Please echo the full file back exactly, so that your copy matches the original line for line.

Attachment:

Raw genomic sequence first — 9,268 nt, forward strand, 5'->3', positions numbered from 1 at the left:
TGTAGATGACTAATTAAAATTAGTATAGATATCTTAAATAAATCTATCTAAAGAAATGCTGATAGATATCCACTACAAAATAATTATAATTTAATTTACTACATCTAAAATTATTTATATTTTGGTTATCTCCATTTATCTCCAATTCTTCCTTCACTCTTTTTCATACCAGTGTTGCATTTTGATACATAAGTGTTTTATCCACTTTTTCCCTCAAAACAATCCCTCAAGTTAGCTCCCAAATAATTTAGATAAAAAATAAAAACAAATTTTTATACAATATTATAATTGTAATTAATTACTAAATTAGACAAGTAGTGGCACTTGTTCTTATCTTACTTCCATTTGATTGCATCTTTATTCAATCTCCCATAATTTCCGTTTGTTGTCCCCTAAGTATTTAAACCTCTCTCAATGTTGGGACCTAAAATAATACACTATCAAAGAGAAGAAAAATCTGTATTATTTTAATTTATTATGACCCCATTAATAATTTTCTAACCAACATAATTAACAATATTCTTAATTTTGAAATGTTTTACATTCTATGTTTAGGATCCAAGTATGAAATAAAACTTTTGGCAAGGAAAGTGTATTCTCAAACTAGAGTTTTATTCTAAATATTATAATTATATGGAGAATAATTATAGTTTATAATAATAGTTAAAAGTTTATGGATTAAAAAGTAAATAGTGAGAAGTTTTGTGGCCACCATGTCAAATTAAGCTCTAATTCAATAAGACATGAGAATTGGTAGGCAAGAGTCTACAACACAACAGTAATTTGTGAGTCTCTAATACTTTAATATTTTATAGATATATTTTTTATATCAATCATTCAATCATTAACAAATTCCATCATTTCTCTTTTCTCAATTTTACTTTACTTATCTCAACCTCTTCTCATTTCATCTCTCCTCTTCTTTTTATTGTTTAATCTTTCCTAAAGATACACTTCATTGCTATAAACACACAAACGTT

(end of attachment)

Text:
Raw genomic sequence first — 9,268 nt, forward strand, 5'->3', positions numbered from 1 at the left:
TGTAGATGACTAATTAAAATTAGTATAGATATCTTAAATAAATCTATCTAAAGAAATGCTGATAGATATCCACTACAAAATAATTATAATTTAATTTACTACATCTAAAATTATTTATATTTTGGTTATCTCCATTTATCTCCAATTCTTCCTTCACTCTTTTTCATACCAGTGTTGCATTTTGATACATAAGTGTTTTATCCACTTTTTCCCTCAAAACAATCCCTCAAGTTAGCTCCCAAATAATTTAGATAAAAAATAAAAACAAATTTTTATACAATATTATAATTGTAATTAATTACTAAATTAGACAAGTAGTGGCACTTGTTCTTATCTTACTTCCATTTGATTGCATCTTTATTCAATCTCCCATAATTTCCGTTTGTTGTCCCCTAAGTATTTAAACCTCTCTCAATGTTGGGACCTAAAATAATACACTATCAAAGAGAAGAAAAATCTGTATTATTTTAATTTATTATGACCCCATTAATAATTTTCTAACCAACATAATTAACAATATTCTTAATTTTGAAATGTTTTACATTCTATGTTTAGGATCCAAGTATGAAATAAAACTTTTGGCAAGGAAAGTGTATTCTCAAACTAGAGTTTTATTCTAAATATTATAATTATATGGAGAATAATTATAGTTTATAATAATAGTTAAAAGTTTATGGATTAAAAAGTAAATAGTGAGAAGTTTTGTGGCCACCATGTCAAATTAAGCTCTAATTCAATAAGACATGAGAATTGGTAGGCAAGAGTCTACAACACAACAGTAATTTGTGAGTCTCTAATACTTTAATATTTTATAGATATATTTTTTATATCAATCATTCAATCATTAACAAATTCCATCATTTCTCTTTTCTCAATTTTACTTTACTTATCTCAACCTCTTCTCATTTCATCTCTCCTCTTCTTTTTATTGTTTAATCTTTCCTAAAGATACACTTCATTGCTATAAACACACAAACGTT